A roundup of the best recent poetry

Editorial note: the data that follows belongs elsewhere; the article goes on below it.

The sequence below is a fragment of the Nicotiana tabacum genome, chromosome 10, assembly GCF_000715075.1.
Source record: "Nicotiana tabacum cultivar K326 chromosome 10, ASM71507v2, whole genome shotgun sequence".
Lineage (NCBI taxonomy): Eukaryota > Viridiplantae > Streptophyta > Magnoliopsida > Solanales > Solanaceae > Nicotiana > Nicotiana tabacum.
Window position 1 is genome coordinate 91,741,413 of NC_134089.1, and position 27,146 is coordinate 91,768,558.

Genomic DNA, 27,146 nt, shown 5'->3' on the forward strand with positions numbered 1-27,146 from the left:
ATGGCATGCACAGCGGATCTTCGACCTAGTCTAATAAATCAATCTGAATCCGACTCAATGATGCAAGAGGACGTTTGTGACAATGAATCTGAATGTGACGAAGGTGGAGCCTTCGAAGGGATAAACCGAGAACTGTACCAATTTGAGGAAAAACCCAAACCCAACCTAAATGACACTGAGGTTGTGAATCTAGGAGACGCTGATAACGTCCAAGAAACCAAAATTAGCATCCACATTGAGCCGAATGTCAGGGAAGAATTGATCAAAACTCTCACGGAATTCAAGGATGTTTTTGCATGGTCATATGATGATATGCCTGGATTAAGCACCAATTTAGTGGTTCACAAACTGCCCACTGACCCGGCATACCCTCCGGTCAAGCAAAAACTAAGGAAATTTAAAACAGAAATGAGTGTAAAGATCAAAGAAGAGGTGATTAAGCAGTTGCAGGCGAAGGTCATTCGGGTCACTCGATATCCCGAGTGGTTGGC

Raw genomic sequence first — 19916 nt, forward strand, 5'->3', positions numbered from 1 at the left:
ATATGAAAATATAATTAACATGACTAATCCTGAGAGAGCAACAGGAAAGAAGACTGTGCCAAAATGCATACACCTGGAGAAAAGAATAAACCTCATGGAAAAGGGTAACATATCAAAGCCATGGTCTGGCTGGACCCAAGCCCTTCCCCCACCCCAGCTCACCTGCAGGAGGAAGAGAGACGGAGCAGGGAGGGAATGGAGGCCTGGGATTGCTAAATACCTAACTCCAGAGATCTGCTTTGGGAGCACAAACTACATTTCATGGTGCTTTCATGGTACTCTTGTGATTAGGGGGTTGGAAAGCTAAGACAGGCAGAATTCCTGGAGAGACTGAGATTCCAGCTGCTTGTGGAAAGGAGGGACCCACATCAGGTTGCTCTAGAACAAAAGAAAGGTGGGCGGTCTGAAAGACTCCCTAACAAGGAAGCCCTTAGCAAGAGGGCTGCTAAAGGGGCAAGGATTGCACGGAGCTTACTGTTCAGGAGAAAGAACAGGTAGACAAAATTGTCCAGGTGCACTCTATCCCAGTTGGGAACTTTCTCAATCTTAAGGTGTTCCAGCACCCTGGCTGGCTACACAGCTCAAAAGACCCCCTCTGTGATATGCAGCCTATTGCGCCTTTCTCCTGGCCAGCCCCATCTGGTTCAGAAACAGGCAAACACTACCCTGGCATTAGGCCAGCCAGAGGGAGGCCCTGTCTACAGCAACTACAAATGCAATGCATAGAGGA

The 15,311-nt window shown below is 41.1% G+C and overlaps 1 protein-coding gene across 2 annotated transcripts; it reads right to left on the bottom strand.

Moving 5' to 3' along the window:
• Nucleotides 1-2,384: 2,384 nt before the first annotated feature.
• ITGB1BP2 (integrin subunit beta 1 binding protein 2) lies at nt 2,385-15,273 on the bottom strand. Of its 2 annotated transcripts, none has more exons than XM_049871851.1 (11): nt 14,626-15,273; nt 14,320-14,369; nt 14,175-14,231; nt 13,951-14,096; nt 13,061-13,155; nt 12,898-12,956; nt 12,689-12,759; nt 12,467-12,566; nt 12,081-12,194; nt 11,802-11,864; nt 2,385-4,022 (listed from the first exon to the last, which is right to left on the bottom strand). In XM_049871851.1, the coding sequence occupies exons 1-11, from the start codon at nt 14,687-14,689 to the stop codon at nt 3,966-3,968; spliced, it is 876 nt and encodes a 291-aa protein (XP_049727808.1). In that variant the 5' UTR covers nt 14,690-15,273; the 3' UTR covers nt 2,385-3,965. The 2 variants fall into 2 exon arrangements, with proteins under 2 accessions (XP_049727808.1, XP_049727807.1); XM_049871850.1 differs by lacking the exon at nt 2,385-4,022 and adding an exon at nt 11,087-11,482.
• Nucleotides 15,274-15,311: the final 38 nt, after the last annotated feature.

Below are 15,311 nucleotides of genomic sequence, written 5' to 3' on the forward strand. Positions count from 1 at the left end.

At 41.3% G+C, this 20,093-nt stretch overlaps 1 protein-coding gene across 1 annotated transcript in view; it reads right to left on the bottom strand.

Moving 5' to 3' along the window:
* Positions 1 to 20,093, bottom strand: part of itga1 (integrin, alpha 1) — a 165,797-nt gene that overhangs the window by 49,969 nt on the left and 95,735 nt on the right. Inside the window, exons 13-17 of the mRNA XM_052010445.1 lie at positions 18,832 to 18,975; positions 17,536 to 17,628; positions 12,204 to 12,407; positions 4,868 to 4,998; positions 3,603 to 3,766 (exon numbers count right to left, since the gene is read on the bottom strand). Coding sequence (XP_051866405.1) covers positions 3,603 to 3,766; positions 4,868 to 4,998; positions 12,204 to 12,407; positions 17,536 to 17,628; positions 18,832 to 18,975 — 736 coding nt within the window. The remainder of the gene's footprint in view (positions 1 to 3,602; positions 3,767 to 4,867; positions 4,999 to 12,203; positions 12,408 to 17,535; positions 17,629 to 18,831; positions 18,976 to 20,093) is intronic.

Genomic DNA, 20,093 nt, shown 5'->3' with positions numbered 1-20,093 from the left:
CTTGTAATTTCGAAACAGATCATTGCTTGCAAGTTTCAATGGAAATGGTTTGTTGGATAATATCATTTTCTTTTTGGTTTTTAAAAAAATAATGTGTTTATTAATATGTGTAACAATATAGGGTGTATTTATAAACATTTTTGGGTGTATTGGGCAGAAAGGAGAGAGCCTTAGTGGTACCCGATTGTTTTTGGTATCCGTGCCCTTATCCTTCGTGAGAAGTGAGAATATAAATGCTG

Music for the Dead and Resurrected By Valzhyna Mort “Do you know what a ghost looks like? / It looks like blood.” Valzhyna Mort’s newest book in English could not feel more timely. Mort, a poet and translator from Belarus who now lives in the US, gives us wrenching poems of war, and of the struggle of living under the threats of imperial forces. Here, the languages of home and conflict twist together: “On the borderlines of my motherland / wet laundry claps in the wind like gunfire.” Mort communicates the terrible psychological impacts of oppression in the grand tradition of Soviet-era poets such as Mandelstam and Akhmatova. Each rich, dazzlingly intelligent poem brings to life the agonising toll history takes on the innocent. Out for Air By Olly Todd Where Mort’s writing gives us a grand sweep of politics and history, Todd’s poems are fuelled by a very specific type of experience – the motion and exploration provided by his former day job as a professional skateboarder. These energetic, rhythmic and staccato poems slip through New York, the Pacific coast, London and the north-west of England, capturing the precise joys of place. This playful writing delights in the navigation of our contemporary environment, whether through a well-timed “kickflip” or a nocturnal adventure with friends. Hiding to Nothing By Anita Pati Pati’s excoriating debut collection is one of painful yet necessary release. These vivid poems explore suppression and silencing – the violence of empire, the toxicity of whiteness, the pressures placed upon the female body. At the centre is a long sequence, Bloodfruit, which draws on anonymous interviews. These confronting, polyvocal dialogues ring with the energy of longheld suffering, finally released into a shared language. “When you’re a white / woman with a brown baby, you’re / a slag; when you’re a brown woman / with a pale baby, you’re the nanny.” This visceral, politically astute collection announces a courageous new voice in British poetry. Emblem By Lucy Mercer Emblem is a poetic conversation with the 16th-century emblematist Andrea Alciato, bringing image and text together and illuminating a forgotten form. The collection traces themes of motherhood and selfhood. In the poem Obscurity, an emblem depicting a blooming black-and-white flower meets the lines “When my son laughs, his face like the many / star-buds of the Hoya wax flower / suffuses together in a shining epicentre” – the glowing vocabulary of a mother’s love refracted and made brighter by the image that supports it. Mercer pursues the intellectual potentialities and paradoxes of emblems in surreal, startling poems that shift our understanding of what language can express. The Golden Thread By Amali Gunasekera The Golden Thread positions Gunasekera, who grew up in Sri Lanka and is now based in Cumbria, as one of our deftest writers of environmental flux and change. Her poetry is never sentimental or trite, constantly innovating with the language of environmental description at the same time as she explores her personal experience. “Spring arrives like using the cause of sickness to / heal the sickness. The wind rose, cherry blossoms / ruptured making the grass wince with cargo … ” This collection makes “the green mind” visible to us: the breathing, thinking agency of the more-thanhuman world.